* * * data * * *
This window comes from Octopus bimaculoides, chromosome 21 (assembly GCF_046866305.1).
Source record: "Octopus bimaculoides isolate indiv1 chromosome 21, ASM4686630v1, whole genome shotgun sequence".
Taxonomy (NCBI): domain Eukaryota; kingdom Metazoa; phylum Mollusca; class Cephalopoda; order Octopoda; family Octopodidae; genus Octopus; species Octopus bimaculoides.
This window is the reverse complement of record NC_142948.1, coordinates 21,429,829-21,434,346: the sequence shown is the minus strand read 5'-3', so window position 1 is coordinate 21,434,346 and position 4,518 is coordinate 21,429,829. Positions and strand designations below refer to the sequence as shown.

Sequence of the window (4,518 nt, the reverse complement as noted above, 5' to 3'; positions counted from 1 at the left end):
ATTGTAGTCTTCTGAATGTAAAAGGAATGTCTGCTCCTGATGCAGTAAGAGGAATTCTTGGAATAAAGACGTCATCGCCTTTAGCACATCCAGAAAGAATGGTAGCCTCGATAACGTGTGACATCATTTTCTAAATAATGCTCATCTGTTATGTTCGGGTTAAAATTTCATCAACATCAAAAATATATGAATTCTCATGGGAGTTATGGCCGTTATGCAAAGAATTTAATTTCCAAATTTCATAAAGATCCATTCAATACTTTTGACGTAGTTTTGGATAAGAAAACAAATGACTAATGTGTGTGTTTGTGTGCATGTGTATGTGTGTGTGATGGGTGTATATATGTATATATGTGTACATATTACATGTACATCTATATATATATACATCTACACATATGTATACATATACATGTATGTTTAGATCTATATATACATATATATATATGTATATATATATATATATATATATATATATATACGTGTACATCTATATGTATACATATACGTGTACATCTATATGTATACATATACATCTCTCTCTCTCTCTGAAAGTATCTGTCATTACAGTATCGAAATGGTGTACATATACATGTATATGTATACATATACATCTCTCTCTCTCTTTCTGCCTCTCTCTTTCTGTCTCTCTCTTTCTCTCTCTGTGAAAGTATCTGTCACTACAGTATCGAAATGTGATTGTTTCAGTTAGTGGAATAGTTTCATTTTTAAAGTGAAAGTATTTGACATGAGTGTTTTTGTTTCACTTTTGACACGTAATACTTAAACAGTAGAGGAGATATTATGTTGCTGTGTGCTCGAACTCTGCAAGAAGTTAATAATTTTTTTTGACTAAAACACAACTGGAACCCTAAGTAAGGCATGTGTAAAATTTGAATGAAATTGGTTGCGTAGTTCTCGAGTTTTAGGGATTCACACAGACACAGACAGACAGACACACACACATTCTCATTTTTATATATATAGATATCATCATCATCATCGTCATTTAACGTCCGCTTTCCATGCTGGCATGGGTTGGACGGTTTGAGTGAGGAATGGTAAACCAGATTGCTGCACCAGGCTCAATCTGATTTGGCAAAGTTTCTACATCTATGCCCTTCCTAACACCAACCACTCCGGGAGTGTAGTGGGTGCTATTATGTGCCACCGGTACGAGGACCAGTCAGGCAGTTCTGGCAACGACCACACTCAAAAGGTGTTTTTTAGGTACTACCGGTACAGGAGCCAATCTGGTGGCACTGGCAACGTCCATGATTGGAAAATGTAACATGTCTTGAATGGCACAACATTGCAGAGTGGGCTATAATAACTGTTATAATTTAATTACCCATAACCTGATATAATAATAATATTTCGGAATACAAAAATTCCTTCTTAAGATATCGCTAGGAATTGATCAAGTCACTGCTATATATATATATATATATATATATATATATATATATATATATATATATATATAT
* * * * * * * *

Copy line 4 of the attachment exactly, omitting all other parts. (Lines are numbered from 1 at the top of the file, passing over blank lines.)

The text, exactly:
This window is the reverse complement of record NC_142948.1, coordinates 21,429,829-21,434,346: the sequence shown is the minus strand read 5'-3', so window position 1 is coordinate 21,434,346 and position 4,518 is coordinate 21,429,829. Positions and strand designations below refer to the sequence as shown.